6 Common Questions Cat Owners Ask. Since your cat can’t speak, you’ve got to do the talking for them. Bringing pets to a rowdy and crowded vet’s office can be a frustrating experience for some people. Often it isn’t even the vet’s fault, cat owners just don’t know the right questions to ask.
Dr. Leni Kaplan, a clinician, and lecturer with Cornell’s Small Animal Community Practice said: “The more questions we can answer, the more successful owners and veterinarians will be in delivering the best care possible.”
6 Most Common Questions cat Owners Ask Their Veterinarian
Here are the six most common questions cat owners ask at the vet:
1- Why is my cat throwing up?
Many ask why their cat is throwing up or has diarrhea. Vomiting is common in cats. But how do you know what’s normal?
Dr. William Folger, a DVM from Houston: “A general guideline is that if the cat is vomiting one to three times a month, we consider this normal”. He considers it serious if the vomiting occurs twice daily for two or three days.
The most important thing to do when your cat vomits is to identify the cause as some are serious and require veterinary treatment.
When vomiting is caused by a poor diet, we should simply review all the food we give them and adjust according to their nutritional needs.
In case of an intolerance or food allergy, we will have to identify the food which produces the reaction and remove it from their diet.
When the problem is due to poisoning, a disorder or disease it will be necessary to visit a specialist as soon as possible.
2- Does my cat have a food allergy given all of the scratching?
Is your cat scratching more frequently than before? Many medical conditions can cause this problem.
Plenty blamed food allergies if they notice their cat chewing on their feet or scratching their face.
Unfortunately, quite many cats are suffering from different kinds of allergies mostly food-related ones.
Only 10% of all cat allergic reactions are caused by food, 90% are itchy because of some kind of inhaled allergen, like us.
Because there is no accurate and fast diagnostic test, cat food allergies are much more difficult for a veterinarian to diagnose and treat.
3- Questions cat Owners Ask: Does my cat need blood work?
When you bring in your cat for vaccinations surgery or other medical issues, your veterinarian will recommend or even require blood work.
Your veterinarian will explain what blood work can help reveal. Blood work uncovers a number of important clues about your cat’s health.
Your veterinarian can look for anemia, infection, kidney and liver problems, protein levels, blood sugar levels in any condition that might need attention.
Regular blood tests will also give your veterinarian a baseline to compare against over time.
4- Is my cat sick or just getting old?
Folks ask if the new bathroom habits, changes in activity levels, and signs of pain are because the cat is sick or just getting old.
One thing to watch for is whether your cats grooming habits change. If your cat is normally fastidious and suddenly is starting to look a little rough around the hair coat, that’s a sign their cat might be under the weather.
If your cat suddenly stops eating or decreases their water intake, those are signs that something might not be feeling comfortable for that cat.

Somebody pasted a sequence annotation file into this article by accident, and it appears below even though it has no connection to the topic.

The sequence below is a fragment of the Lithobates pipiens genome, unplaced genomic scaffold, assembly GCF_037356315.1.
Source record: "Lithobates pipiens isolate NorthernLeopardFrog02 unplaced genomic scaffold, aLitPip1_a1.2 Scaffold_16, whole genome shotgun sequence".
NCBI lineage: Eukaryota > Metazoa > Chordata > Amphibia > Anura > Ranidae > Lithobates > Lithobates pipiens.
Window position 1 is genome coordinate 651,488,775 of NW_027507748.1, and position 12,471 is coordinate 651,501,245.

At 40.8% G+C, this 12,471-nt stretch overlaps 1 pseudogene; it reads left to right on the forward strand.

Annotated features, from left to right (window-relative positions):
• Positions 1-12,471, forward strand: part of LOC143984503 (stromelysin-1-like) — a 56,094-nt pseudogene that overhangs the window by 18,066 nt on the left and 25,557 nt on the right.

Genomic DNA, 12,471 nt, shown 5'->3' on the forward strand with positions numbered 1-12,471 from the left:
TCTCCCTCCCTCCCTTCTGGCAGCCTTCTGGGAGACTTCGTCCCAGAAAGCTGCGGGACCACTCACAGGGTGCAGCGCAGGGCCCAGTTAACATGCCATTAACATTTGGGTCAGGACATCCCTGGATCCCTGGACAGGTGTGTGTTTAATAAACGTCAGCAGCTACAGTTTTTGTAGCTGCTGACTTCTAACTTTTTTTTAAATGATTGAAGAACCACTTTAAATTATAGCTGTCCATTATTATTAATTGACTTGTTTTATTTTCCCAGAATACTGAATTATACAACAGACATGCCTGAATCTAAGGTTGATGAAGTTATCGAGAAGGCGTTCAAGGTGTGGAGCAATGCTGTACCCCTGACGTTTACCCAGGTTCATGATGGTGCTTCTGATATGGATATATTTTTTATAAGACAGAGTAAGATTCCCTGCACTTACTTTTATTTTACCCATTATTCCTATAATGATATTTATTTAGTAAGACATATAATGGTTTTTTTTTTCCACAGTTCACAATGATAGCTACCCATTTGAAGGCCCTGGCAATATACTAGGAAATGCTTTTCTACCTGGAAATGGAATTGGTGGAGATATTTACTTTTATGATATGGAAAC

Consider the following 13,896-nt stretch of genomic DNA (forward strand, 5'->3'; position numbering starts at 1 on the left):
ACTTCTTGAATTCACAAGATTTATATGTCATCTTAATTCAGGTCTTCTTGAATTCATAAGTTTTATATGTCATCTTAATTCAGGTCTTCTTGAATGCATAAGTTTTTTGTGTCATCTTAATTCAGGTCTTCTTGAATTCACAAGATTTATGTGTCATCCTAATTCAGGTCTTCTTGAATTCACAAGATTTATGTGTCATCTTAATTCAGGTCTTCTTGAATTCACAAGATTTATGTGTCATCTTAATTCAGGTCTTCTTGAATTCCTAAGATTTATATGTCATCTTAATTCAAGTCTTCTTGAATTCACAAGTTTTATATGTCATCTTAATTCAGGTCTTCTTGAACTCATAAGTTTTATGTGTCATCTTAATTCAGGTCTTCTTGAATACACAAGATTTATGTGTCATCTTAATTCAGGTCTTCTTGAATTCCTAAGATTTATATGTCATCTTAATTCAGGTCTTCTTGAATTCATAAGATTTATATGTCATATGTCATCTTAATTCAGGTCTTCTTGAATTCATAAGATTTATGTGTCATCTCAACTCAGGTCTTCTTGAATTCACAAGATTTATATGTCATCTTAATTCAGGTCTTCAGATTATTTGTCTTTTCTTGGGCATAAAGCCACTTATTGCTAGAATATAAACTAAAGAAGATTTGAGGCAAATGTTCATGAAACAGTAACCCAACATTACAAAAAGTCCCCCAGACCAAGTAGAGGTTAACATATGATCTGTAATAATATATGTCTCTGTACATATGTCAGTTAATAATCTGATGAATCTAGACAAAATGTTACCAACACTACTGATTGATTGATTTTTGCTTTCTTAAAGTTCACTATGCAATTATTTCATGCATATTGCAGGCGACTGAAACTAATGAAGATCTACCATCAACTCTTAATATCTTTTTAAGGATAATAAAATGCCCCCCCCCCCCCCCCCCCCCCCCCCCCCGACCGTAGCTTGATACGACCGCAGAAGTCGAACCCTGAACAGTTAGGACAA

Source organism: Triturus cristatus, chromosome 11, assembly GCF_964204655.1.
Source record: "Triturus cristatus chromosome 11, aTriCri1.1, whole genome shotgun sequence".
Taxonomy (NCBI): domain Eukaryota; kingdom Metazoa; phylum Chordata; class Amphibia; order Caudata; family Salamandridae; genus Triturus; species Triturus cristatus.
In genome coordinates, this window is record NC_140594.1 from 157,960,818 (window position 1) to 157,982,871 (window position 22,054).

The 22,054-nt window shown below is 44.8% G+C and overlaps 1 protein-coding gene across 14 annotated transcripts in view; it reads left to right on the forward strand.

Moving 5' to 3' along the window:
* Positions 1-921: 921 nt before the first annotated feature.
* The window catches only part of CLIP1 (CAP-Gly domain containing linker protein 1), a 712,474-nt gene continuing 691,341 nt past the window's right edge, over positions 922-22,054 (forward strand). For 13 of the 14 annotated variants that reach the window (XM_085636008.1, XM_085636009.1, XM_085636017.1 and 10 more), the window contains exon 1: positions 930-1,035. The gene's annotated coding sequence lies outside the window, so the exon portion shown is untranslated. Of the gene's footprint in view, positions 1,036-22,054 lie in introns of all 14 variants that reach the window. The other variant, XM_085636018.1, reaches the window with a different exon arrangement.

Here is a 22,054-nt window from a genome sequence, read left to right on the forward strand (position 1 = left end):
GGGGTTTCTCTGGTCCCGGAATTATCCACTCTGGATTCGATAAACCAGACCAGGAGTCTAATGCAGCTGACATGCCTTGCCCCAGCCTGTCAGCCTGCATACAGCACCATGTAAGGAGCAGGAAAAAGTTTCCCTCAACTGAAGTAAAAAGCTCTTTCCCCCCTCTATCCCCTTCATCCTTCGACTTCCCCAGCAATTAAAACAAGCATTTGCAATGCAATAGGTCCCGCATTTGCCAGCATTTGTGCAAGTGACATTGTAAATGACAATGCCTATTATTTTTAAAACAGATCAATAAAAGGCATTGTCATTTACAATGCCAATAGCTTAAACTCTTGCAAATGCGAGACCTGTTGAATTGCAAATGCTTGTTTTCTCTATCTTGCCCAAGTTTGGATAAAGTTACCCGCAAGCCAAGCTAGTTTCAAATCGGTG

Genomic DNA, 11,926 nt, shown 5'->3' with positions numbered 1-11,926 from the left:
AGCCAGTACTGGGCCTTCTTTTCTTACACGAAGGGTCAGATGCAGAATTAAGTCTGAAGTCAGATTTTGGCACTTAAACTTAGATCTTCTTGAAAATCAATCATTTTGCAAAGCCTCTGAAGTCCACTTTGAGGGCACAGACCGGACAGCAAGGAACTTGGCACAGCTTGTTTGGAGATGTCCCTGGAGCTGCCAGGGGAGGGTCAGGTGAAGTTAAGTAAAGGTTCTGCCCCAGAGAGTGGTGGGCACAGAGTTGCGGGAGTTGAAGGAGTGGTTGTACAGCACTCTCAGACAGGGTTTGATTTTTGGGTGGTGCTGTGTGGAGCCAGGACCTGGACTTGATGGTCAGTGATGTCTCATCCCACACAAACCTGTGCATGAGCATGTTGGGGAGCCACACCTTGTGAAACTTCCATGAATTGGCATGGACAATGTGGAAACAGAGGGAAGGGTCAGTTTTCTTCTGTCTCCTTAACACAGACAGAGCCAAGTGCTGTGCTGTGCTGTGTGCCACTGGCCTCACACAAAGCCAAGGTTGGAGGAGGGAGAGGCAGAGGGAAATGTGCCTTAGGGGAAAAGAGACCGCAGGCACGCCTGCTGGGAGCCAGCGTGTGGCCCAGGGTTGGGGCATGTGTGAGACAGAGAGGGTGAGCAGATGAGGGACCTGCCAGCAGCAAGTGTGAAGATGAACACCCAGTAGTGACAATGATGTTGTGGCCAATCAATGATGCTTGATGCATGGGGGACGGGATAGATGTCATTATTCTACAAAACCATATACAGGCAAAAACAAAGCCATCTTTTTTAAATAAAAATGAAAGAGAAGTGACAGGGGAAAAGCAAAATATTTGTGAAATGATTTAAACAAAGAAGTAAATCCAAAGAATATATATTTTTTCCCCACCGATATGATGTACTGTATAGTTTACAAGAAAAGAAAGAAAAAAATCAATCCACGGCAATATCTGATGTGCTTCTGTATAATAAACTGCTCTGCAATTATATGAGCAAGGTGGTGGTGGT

Some cats when they feel sick may urinate or defecate outside the box. So if you find urine or feces anywhere outside the box that isn’t typical for your cat that’s another sign that you should be thinking about whether your cat is healthy or not.
If your cat stops playing the normal way that he or she would play or if the amount of clay decreases or if she’s spending most of her time hiding, those are also some hallmark signs that your cat might be under the weather.
it’s really important to keep these things in mind and to watch carefully for them because cats often don’t show these signs until they’re really feeling pretty sick.
5- Why does my cat’s breath stink?
The reason your cat’s breath stinks is because dental disease is extremely common.
By three years old, 70 % of cats and 80 % of dogs have some form of dental disease, according to the Animal Medical Center of Wyoming.
If left untreated, this can lead to other more serious health complications.
Dr. Ashley Gallagher, a veterinarian at Friendship Hospital for Animals, said: “Rather than wait for a problem to develop, it is best to perform teeth cleaning when only mild gingivitis and/or tartar are present. This will maintain good dental health and prevent disease before it becomes a problem … which in turn helps you save money and keep your pet healthy!”.
6- Questions cat Owners Ask: Is my cat too fat?
Others ask if their pet is too fat according to everyday health. The best way to spot this is to stand above them. Pet MD says both dogs and cats should have a nice taper at the waist.
More than 50% of the cats and dogs in the United State are overweight, according to a recent survey by the Association for Pet Obesity and Prevention.
Dr. Karen Fine, a veterinarian with Central Animal Hospital in Leominster, Massachusetts, said: “It can be difficult to assess a pet’s weight if they are fluffy. And even harder to notice changes in weight when we see our pets every day”, and added that weight gain can put pets at risk for diabetes and heart disease.
So ask your vet about the best way to get things back on track.